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Let $x \in \mathbb{R}$. I have to study the convergence of the following three series:

    1. $$\sum_{n=1}^\infty (\sin(\sin n))^n$$
    1. $$\sum_{n=1}^\infty \frac{n \sin (x^n)}{n + x^{2n}}$$
    1. $$\sum_{n=1}^\infty \frac{ \sin (x^n)}{(1+x)^n} $$

I'm completely stumped by the first one. For the second and the third I've tried to study the absolute convergence by using root and ratio tests, but with no good results. I've also try to compare the series number 3 with $\sum_{n=1}^\infty \frac{1}{(|1+x|)^n}$, but again no results.

Could you help me?

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  • $\begingroup$ @Farnight Yes: $x \in \mathbb{R}$ $\endgroup$ – mathlearner May 20 '15 at 10:50
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Hints

For (1), we have $\sin n \in [-1, 1]$ and since $\sin$ is increasing on $[-1, 1]$ we have $\sin \sin n \in [-\sin 1, \sin 1]$ (note too that $0 \leq \sin 1 \leq 1$).

For (2), applying the Comparison and Ratio Tests gives that the series converges for $|x| > 1$ (noting that for particular negative values of $x$ certain terms in the series do not exist for division-by-zero reasons).

For (3), as in (2), again applying the Comparison and Ratio Tests gives converges for a certain set of $x$ values.

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  • $\begingroup$ Then, is it sure that the root test is satisfied (that is, $\sin \sin n$ is strictly less than $1$)? If yes (as it seems) why? $\endgroup$ – mathlearner May 20 '15 at 10:48
  • $\begingroup$ Could you please add more details? Unfortunately, as the answer is, it gives me no help since I've actually already tried these tests with no results. $\endgroup$ – mathlearner May 20 '15 at 10:52
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    $\begingroup$ It's not enough that $\sin \sin n$ is strictly less than $n$ for each $n$ (it's possible for a sequence to have ratios all less than $1$ but converging to $1$); it is enough that $|\sin \sin n| \leq C$ for some constant $C < 1$ for all $n$. $\endgroup$ – Travis Willse May 20 '15 at 10:54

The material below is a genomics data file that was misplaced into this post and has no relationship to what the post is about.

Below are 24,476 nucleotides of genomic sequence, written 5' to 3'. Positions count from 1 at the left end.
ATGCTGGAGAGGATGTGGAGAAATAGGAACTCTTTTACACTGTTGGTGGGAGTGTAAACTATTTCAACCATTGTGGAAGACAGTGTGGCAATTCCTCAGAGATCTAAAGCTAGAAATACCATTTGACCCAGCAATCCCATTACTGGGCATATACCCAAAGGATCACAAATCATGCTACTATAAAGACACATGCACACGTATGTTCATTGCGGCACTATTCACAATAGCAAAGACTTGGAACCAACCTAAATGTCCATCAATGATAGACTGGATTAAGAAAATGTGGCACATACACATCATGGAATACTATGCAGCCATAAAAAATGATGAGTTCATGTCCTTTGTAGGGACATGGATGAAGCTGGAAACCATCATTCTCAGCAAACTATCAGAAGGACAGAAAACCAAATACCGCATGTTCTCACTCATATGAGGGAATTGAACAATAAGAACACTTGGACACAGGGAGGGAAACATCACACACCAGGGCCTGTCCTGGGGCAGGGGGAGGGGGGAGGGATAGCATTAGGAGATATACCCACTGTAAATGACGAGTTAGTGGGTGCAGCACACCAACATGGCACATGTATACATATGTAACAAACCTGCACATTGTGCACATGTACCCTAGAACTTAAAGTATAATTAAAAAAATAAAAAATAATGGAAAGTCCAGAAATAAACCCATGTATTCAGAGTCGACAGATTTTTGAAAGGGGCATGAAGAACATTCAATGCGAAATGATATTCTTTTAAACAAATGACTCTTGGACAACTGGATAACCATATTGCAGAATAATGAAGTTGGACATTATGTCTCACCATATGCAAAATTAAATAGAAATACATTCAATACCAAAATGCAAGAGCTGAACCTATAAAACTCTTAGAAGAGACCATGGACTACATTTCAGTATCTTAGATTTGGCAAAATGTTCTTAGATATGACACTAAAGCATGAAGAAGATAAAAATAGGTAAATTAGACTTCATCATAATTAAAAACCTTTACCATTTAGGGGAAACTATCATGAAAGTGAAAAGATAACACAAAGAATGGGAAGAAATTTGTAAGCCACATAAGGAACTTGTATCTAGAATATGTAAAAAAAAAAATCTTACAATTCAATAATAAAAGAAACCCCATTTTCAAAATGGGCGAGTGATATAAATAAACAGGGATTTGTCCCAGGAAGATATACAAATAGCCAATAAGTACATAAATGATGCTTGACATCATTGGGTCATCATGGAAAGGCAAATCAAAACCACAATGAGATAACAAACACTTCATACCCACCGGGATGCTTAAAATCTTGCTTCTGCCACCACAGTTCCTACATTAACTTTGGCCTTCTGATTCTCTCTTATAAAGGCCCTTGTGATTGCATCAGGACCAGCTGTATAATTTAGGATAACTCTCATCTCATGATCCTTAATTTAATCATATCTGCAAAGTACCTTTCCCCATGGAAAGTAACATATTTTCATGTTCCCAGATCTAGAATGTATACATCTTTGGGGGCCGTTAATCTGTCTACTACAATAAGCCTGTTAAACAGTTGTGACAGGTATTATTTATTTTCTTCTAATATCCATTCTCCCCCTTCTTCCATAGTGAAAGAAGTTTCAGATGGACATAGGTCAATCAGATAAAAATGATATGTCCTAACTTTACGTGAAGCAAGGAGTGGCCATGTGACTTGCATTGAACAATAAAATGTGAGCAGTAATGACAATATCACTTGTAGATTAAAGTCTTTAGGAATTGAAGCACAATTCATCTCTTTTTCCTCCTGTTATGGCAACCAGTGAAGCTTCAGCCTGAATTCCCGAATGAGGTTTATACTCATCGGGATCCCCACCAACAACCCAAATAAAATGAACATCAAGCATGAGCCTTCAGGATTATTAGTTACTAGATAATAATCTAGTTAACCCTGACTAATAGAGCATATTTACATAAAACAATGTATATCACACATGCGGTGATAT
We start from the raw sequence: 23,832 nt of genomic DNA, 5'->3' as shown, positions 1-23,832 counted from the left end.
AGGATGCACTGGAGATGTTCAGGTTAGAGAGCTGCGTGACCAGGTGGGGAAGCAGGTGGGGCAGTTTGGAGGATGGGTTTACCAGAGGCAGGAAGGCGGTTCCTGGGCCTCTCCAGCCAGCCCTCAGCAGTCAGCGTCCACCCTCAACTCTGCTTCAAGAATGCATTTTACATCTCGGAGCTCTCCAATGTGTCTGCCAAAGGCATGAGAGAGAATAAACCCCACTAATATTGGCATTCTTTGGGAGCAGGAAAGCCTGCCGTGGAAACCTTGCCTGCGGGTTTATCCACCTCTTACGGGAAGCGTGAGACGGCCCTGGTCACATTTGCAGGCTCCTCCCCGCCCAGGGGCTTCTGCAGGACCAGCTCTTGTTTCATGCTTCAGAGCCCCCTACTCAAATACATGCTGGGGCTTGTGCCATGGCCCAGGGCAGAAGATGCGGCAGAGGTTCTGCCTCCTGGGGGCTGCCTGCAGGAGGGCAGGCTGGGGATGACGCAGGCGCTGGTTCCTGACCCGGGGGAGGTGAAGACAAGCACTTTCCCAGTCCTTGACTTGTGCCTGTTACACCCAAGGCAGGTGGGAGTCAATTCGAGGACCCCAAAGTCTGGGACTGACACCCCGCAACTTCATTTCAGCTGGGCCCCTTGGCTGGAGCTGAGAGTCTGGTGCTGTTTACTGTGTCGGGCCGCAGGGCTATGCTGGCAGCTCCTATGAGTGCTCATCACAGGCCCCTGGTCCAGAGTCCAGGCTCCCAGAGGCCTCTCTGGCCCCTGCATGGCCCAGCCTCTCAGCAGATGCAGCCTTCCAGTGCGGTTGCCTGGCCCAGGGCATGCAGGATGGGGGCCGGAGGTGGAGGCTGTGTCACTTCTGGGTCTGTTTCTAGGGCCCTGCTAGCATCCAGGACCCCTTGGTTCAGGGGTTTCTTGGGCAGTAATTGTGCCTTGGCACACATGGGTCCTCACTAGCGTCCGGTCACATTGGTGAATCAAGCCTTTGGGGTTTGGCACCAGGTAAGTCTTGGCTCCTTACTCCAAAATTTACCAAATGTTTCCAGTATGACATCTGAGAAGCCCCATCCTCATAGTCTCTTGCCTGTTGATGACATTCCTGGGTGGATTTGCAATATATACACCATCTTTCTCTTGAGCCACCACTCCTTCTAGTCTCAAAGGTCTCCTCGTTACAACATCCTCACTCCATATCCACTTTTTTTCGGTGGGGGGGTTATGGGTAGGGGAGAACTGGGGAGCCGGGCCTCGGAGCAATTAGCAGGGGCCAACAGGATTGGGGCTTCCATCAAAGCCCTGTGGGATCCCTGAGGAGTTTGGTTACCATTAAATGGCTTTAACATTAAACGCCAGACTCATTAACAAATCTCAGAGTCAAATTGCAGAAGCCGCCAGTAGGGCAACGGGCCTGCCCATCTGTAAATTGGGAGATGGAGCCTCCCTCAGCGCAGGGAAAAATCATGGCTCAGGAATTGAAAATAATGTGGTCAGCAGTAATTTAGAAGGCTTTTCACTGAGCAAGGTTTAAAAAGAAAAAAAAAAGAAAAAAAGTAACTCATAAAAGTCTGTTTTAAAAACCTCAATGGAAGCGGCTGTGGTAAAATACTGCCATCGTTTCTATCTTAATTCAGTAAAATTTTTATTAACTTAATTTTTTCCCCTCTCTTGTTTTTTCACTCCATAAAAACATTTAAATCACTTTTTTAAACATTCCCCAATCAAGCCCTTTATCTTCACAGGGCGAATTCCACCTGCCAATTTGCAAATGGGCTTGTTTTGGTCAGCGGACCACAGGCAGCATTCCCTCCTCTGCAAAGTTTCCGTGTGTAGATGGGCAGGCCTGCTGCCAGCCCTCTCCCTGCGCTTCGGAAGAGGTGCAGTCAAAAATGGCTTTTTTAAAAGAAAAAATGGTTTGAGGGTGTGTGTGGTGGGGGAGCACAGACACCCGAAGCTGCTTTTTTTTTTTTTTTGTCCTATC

• $\begingroup$ For (1), $|\sin \sin n| \leq \sin 1$, so the series is bounded by $\sum_{n = 1}^{\infty} (\sin 1)^n$, and this latter series converges by the Ratio Test (the ratio is $\sin 1 < 1$). $\endgroup$ – Travis Willse May 20 '15 at 10:56
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    $\begingroup$ @mathlearner That's because $0<1<\pi/2$ $\endgroup$ – Kitegi May 20 '15 at 11:06
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The second one is simple, if $|x|<1$, use the fact that: $\sin x^n\approx x^n$. And if $|x|>1$, then $|\sin x^n|<1$ and you only need to look at the denominator


For the third one, we have $$\sum \frac{\sin(x^n)}{(1+x)^n}\leq\sum \frac{1}{|1+x|^n}<\infty$$ And $$\sum \frac{\sin(x^n)}{(1+x)^n}\leq\sum \left|\frac{x}{1+x}\right|^n<\infty$$

So if $|1+x|>1$ or $\left|\frac{1+x}{x}\right|>1$, then the sum converges. This gives us that the sum converges for $x>-1/2$ and for $x<-2$.
For $-1<x<-1/2$: $$\frac{\sin(x^n)}{(1+x)^n}\approx\left(\frac{x}{1+x}\right)^n \tag{$\sin(x)\approx_{x\to 0} x$}$$

which doesn't tend to $0$, so the series diverges ($\left|\frac{x}{1+x}\right|>1$).

The only remaining case is $-2\leq x<-1$. In this case $|1+x|\leq 1$. So we only need to show that $\sin x^n$ doesn't tend to $0$, when $1<x<2$. But this doesn't seem like an easy task. I'll post another answer if I come up with anything.

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